Mustang Paint Job ~ Interior PaintThe same goes with the interior. We wanted our Maximum Motorsports rollcage sprayed to match the primary Lemon Yellow on the outside of the car. As such, we removed the dash, the seats, the carpet, and the trim panels before taking the car to the paint shop. The cage received the same priming and prep as the exterior of the car.


Mustang Paint Job ~ Kolor PaintsYou can tell our custom job required several different House of Kolor paints. This is just a sampling of the list. Kevin sprayed our ride with Lemon Yellow (SG101), White (BC26), Sunrise Pearl (PBC30), Sunset Pearl (PBC31), Raspberry Pearl (PBC34), Intercoat Clear (SG100), UC-35 Clear, and UFC-35 Flow Clear. Kevin sprayed project Real Street with multiple coats of clear for durability and shine, but the clears on the flames were laced with HOK’s Ice Pearls in Gold and Red. The Ice Pearls add a multi-color glitter effect to Kevin’s flames.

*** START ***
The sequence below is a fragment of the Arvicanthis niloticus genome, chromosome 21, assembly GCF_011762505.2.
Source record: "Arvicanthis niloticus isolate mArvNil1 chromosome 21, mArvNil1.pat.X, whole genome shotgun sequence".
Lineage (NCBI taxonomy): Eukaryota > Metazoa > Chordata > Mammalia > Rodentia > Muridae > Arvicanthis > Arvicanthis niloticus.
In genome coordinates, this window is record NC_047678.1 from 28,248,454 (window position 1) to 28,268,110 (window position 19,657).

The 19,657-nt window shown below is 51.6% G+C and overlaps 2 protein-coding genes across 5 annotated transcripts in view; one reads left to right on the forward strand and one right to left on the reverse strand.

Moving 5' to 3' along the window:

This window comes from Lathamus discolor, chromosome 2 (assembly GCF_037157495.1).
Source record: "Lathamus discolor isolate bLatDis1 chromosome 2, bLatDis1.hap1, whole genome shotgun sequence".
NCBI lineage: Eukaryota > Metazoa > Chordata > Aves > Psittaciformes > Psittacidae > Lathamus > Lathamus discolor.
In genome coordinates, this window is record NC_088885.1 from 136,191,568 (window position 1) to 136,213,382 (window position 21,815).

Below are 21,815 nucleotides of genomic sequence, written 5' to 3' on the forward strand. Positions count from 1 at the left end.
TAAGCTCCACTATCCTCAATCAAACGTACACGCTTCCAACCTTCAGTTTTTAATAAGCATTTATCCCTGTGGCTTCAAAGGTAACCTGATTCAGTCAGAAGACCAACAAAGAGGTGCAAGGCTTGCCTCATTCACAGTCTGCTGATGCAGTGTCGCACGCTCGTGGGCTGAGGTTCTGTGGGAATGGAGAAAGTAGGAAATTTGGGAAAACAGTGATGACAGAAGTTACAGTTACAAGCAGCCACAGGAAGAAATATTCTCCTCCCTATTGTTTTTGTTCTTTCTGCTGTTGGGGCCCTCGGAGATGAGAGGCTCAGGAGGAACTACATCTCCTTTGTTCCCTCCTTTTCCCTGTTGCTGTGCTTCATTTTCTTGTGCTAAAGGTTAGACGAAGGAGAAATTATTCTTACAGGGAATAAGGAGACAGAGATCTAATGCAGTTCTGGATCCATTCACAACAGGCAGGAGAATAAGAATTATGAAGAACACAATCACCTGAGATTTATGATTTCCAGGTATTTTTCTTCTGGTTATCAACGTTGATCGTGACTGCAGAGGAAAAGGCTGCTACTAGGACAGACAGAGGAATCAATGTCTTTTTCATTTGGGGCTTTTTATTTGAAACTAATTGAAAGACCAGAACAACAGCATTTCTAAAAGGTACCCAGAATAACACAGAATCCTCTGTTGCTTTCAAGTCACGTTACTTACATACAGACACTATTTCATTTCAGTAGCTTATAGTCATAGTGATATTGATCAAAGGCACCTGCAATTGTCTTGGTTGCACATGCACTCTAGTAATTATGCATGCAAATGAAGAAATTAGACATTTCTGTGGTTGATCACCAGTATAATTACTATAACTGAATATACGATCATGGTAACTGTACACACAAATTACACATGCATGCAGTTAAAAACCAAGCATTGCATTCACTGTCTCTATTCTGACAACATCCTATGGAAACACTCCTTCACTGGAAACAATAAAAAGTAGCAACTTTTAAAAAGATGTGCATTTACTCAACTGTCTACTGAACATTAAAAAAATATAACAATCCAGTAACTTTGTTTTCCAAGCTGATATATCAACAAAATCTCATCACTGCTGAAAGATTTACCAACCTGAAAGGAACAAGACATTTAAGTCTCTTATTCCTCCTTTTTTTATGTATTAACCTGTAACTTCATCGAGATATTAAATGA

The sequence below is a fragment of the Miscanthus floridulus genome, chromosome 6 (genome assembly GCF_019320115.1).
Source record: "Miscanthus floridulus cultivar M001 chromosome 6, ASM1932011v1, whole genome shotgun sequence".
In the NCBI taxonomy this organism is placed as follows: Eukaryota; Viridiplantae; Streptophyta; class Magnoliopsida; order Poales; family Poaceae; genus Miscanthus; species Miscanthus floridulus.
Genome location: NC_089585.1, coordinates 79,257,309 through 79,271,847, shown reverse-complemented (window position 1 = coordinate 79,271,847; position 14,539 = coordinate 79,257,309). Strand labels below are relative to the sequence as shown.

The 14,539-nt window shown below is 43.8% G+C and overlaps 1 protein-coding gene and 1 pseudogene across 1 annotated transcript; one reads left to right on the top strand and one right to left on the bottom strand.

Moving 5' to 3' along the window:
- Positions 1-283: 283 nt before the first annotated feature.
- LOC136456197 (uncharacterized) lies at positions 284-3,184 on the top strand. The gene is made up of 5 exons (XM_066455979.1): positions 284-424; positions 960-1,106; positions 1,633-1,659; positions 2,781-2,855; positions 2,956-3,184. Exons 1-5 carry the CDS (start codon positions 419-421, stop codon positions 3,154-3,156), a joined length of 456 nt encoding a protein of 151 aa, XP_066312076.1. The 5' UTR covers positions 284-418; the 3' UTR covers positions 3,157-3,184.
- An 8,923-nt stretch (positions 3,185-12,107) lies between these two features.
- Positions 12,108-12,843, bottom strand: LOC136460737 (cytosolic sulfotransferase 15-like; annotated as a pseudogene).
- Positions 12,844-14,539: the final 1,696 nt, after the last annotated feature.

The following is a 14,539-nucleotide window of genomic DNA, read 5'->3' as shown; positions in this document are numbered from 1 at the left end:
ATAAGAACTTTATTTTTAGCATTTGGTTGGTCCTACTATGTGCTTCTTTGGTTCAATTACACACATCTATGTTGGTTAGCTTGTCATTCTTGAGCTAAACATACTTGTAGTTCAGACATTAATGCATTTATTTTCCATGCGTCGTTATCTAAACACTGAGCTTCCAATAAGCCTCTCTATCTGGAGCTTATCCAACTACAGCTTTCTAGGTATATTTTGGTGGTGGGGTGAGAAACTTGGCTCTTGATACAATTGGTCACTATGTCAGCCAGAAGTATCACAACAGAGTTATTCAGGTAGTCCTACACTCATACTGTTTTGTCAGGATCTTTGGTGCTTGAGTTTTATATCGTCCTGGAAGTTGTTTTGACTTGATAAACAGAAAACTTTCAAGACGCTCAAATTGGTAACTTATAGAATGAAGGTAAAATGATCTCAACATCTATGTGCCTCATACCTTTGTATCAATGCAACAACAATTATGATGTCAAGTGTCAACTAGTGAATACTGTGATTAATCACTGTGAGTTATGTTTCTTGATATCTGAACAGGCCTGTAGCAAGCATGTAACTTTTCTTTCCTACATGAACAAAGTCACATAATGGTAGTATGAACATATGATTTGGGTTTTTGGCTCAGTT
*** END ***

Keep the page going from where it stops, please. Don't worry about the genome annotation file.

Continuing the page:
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1989 Ford Mustang – Project Real Street Part 3: House Of Kolor Paint Job

Posted by admin On August - 3 - 2012Comments Off on 1989 Ford Mustang – Project Real Street Part 3: House Of Kolor Paint Job

Mustang Paint Job ~ Door Panel

Apparently because of its reputation for high quality, House of Kolor is unfairly considered an expensive paint. Our local rep, Ernie Banfalvy, explained the company’s product is not that much more than competitive paint-it’s simply most often used on custom jobs such as our flamed and faded Real Street car. For example, the paint supplies for our car cost in the $800 range, but by the time you do wild paint such as ours, you’re looking at a $6,000-plus job thanks to all the labor. However, you could do something cool such as a monochrome job in the Lemon Yellow (the brightest yellow we’ve seen) base-coat we used, still look cool, and not spend nearly as much.